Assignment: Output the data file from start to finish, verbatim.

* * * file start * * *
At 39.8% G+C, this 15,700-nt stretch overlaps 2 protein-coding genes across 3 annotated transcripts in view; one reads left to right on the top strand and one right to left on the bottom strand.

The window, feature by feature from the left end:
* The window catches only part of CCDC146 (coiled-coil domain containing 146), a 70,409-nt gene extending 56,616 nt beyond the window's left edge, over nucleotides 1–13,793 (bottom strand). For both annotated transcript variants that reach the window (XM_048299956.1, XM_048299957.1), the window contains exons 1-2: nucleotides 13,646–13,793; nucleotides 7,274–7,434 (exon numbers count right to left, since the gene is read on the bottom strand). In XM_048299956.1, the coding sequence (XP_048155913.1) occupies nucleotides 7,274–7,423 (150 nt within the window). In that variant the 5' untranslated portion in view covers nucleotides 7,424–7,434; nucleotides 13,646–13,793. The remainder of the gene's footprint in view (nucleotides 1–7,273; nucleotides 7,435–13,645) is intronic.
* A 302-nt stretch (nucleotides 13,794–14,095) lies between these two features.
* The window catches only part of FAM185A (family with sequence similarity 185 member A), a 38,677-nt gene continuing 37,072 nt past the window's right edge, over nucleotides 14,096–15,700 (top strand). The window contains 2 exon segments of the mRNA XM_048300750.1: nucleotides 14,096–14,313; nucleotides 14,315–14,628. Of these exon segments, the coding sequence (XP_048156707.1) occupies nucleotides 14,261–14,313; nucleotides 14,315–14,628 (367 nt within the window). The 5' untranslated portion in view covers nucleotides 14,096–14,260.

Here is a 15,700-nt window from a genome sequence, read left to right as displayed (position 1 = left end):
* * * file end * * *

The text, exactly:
At 39.8% G+C, this 15,700-nt stretch overlaps 2 protein-coding genes across 3 annotated transcripts in view; one reads left to right on the top strand and one right to left on the bottom strand.

The window, feature by feature from the left end:
* The window catches only part of CCDC146 (coiled-coil domain containing 146), a 70,409-nt gene extending 56,616 nt beyond the window's left edge, over nucleotides 1–13,793 (bottom strand). For both annotated transcript variants that reach the window (XM_048299956.1, XM_048299957.1), the window contains exons 1-2: nucleotides 13,646–13,793; nucleotides 7,274–7,434 (exon numbers count right to left, since the gene is read on the bottom strand). In XM_048299956.1, the coding sequence (XP_048155913.1) occupies nucleotides 7,274–7,423 (150 nt within the window). In that variant the 5' untranslated portion in view covers nucleotides 7,424–7,434; nucleotides 13,646–13,793. The remainder of the gene's footprint in view (nucleotides 1–7,273; nucleotides 7,435–13,645) is intronic.
* A 302-nt stretch (nucleotides 13,794–14,095) lies between these two features.
* The window catches only part of FAM185A (family with sequence similarity 185 member A), a 38,677-nt gene continuing 37,072 nt past the window's right edge, over nucleotides 14,096–15,700 (top strand). The window contains 2 exon segments of the mRNA XM_048300750.1: nucleotides 14,096–14,313; nucleotides 14,315–14,628. Of these exon segments, the coding sequence (XP_048156707.1) occupies nucleotides 14,261–14,313; nucleotides 14,315–14,628 (367 nt within the window). The 5' untranslated portion in view covers nucleotides 14,096–14,260.

Here is a 15,700-nt window from a genome sequence, read left to right as displayed (position 1 = left end):